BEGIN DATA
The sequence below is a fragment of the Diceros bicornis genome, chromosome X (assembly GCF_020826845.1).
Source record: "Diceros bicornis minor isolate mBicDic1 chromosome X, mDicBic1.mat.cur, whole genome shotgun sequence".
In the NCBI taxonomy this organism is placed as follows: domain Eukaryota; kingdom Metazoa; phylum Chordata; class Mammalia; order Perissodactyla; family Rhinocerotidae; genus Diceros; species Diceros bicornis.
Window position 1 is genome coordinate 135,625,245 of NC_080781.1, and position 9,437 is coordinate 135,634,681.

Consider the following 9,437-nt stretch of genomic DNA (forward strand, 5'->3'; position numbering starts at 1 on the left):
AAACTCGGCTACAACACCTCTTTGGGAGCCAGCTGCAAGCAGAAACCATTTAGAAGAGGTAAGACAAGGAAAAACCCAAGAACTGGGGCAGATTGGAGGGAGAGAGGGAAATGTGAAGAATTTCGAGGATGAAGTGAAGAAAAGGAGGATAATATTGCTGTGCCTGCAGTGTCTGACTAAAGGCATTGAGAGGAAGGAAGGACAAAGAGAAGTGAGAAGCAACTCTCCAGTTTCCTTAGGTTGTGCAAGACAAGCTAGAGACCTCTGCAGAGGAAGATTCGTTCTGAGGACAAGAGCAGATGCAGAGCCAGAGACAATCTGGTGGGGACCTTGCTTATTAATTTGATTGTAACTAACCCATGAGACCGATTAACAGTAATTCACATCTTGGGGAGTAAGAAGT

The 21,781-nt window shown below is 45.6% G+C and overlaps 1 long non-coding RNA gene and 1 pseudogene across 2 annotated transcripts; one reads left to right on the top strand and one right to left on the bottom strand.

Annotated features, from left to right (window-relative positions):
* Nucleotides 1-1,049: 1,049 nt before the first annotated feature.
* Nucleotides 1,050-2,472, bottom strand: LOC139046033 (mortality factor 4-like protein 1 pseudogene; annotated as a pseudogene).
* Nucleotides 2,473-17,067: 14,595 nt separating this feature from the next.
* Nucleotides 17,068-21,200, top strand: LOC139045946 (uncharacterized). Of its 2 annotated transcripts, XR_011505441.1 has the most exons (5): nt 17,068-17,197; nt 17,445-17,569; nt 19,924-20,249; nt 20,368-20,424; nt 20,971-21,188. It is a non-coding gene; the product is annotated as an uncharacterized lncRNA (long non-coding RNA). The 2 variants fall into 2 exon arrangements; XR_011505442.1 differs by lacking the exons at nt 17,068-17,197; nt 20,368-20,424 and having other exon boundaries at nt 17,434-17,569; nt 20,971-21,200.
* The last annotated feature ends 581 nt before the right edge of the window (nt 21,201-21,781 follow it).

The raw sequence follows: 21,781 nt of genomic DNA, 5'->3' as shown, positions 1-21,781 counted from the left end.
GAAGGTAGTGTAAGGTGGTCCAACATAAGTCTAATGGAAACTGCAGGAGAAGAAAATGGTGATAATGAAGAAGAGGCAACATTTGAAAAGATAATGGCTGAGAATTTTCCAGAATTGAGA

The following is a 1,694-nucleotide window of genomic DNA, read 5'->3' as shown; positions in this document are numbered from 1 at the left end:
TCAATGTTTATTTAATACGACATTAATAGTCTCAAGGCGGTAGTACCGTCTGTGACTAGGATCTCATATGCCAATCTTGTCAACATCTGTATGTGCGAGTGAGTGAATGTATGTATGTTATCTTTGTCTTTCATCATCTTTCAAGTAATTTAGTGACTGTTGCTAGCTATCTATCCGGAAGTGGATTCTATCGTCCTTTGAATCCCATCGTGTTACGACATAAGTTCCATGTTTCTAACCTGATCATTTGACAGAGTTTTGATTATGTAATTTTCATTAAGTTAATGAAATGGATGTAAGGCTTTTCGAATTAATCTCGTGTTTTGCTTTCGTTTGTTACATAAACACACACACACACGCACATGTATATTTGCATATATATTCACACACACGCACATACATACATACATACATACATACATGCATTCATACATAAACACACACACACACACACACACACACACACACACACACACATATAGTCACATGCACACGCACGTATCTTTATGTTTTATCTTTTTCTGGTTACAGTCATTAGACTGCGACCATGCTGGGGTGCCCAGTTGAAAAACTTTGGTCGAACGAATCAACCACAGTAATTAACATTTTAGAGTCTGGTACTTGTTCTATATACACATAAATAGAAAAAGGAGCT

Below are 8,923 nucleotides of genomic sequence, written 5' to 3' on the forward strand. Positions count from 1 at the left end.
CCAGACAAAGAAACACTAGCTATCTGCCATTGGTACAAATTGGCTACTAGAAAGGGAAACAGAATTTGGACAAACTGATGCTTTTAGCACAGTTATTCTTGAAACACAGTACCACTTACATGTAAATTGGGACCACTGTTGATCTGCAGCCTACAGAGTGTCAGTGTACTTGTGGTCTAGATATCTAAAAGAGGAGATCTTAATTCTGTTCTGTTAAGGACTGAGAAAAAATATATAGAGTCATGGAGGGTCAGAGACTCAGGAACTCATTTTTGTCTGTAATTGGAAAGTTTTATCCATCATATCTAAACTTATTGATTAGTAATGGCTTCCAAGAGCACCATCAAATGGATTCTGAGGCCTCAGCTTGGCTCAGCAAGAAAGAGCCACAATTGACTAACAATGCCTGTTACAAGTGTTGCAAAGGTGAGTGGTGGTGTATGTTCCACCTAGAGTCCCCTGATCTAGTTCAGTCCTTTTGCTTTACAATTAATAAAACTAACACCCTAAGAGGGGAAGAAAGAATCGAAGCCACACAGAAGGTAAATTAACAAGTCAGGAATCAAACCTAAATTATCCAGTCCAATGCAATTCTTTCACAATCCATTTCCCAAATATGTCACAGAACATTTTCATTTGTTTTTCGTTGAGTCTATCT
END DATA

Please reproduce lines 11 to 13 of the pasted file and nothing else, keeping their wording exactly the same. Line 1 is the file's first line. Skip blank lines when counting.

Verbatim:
* Nucleotides 2,473-17,067: 14,595 nt separating this feature from the next.
* Nucleotides 17,068-21,200, top strand: LOC139045946 (uncharacterized). Of its 2 annotated transcripts, XR_011505441.1 has the most exons (5): nt 17,068-17,197; nt 17,445-17,569; nt 19,924-20,249; nt 20,368-20,424; nt 20,971-21,188. It is a non-coding gene; the product is annotated as an uncharacterized lncRNA (long non-coding RNA). The 2 variants fall into 2 exon arrangements; XR_011505442.1 differs by lacking the exons at nt 17,068-17,197; nt 20,368-20,424 and having other exon boundaries at nt 17,434-17,569; nt 20,971-21,200.
* The last annotated feature ends 581 nt before the right edge of the window (nt 21,201-21,781 follow it).